The cost of using your mobile phone abroad in Europe could become considerably cheaper if the EU is to have its way according to proposals outlined today.

The news will come as a great relief to phone users who travel across Europe, but is unlikely to be welcomed by the operators who have been criticised of late for confusing charging policies for roaming customers.

The European Commission said today that it aims to introduce laws that will eliminate all charges for receiving a call.

Viviane Reding, EU telecoms commissioner, said she had no choice but to use EU laws to force costs down.

"It is high time that the EU's internal market delivered substantially lower communication charges for consumers and business people travelling abroad", she said.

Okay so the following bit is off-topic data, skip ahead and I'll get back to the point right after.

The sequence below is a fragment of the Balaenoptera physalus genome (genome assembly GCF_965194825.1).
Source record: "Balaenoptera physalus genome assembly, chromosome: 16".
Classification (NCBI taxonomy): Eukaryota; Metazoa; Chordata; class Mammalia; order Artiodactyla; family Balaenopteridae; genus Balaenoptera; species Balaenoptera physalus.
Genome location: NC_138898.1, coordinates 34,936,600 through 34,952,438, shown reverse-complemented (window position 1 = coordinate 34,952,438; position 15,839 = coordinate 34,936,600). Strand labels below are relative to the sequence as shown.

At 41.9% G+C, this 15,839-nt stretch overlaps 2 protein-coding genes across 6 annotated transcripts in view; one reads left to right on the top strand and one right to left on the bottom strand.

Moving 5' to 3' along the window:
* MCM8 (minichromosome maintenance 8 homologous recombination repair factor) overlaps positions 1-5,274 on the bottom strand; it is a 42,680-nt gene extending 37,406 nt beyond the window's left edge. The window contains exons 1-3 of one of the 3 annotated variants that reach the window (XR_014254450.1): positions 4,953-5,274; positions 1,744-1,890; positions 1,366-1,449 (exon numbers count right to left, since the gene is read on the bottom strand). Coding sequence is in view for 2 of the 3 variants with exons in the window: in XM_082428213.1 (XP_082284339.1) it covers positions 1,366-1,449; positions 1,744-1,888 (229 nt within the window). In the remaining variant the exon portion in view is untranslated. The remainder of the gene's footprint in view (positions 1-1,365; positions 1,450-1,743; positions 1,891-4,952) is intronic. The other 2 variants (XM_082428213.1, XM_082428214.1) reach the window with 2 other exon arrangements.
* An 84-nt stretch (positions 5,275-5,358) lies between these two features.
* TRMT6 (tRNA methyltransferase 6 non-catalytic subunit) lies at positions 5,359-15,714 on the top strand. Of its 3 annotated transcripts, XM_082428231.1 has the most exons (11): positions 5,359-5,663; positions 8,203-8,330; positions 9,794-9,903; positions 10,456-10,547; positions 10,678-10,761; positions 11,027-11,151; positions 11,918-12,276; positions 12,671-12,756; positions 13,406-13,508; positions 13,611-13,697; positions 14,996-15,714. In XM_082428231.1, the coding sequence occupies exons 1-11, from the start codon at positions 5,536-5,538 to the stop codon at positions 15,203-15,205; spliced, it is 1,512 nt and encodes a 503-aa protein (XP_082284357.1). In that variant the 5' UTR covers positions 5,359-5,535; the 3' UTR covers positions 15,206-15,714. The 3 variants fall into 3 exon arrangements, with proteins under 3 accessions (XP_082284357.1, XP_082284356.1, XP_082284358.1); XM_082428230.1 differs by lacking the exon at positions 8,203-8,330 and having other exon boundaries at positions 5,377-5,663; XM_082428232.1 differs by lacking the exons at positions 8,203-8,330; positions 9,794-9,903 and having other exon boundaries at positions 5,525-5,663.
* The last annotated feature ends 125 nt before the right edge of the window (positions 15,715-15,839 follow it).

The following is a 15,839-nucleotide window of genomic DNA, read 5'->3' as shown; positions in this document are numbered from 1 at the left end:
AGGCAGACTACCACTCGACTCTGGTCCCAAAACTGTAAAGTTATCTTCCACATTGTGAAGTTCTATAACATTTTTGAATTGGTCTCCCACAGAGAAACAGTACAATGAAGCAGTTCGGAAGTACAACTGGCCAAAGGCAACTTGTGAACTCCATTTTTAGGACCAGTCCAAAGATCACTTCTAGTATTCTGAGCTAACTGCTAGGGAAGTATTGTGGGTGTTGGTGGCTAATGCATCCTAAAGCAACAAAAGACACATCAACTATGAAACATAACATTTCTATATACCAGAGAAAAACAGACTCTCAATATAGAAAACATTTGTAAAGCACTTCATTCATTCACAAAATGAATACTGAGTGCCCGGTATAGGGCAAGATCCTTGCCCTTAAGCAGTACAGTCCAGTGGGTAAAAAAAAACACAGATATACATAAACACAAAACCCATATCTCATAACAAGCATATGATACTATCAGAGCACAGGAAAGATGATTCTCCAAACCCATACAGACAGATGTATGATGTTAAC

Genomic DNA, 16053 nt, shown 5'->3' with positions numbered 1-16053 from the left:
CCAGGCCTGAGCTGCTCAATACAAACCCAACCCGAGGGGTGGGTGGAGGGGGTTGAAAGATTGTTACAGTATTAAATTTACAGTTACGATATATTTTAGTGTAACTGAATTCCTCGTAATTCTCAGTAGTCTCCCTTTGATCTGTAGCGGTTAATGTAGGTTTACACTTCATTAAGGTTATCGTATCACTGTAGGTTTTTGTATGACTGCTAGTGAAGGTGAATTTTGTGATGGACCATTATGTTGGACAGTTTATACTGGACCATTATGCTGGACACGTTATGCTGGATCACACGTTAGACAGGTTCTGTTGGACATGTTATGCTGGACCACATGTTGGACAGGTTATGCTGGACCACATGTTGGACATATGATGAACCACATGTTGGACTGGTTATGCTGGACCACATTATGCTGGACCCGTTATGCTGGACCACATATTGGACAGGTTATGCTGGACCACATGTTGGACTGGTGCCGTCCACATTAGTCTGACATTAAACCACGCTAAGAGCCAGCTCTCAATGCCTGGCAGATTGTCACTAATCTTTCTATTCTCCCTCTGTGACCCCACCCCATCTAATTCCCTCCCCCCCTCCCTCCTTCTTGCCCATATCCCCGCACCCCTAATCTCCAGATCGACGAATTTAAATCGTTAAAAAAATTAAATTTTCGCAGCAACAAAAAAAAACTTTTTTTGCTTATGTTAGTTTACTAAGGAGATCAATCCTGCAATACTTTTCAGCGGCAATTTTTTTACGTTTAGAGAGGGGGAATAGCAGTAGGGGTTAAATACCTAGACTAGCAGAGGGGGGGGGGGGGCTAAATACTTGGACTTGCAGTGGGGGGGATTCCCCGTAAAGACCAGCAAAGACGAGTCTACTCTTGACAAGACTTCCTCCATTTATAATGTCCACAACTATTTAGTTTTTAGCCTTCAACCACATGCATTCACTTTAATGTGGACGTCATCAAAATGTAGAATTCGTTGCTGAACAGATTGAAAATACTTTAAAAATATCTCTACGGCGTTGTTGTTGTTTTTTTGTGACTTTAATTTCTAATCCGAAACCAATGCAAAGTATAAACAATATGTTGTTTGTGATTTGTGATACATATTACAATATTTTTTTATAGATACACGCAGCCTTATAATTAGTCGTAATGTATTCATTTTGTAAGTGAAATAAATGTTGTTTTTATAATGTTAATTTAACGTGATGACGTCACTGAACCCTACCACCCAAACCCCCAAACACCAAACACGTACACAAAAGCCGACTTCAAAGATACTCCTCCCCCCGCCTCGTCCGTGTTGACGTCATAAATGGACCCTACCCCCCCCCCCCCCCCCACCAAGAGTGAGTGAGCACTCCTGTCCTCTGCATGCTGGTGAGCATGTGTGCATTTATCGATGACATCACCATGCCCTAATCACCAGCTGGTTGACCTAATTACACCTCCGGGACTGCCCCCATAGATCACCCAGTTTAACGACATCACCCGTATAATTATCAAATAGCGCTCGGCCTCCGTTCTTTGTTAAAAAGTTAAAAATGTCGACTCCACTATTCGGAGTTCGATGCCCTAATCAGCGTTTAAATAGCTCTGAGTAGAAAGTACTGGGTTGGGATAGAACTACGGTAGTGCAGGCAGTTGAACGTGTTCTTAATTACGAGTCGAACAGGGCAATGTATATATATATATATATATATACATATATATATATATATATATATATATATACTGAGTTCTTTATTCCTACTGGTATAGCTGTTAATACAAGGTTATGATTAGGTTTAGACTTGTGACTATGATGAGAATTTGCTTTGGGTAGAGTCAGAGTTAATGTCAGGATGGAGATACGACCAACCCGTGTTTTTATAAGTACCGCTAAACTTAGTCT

It also said it had given industry plenty of time to cut prices but that it had failed to listen.

"It's unacceptable that consumers are punished on their telephone bill simply for crossing a border", EU Information Society and Media Commissioner Viviane Reding told a news briefing.

In response to the news Vodafone says that it is trying to tackle the problem with Vodafone Passport a service it launched in May 2005. This service it claims helps reduce the cost of roaming for nearly 6 million Passport customers by over 30% since last year.

The company goes on to say that it "shares the Commission's desire that roaming costs be transparent and easy to understand".

And that its "Passport's ‘fixed fee plus your normal home tariff' structure is intended to ensure roamers can be confident of how much they pay".

Calls made from abroad can be up to 40 times more expensive than a standard UK national call.

A price cap on wholesale roaming charges on mobile phone calls made within the 25-nation EU will be considered by the Commission.

The plans could be formally adopted by the European Commission as early as June this year, and help European travellers from summer of 2007.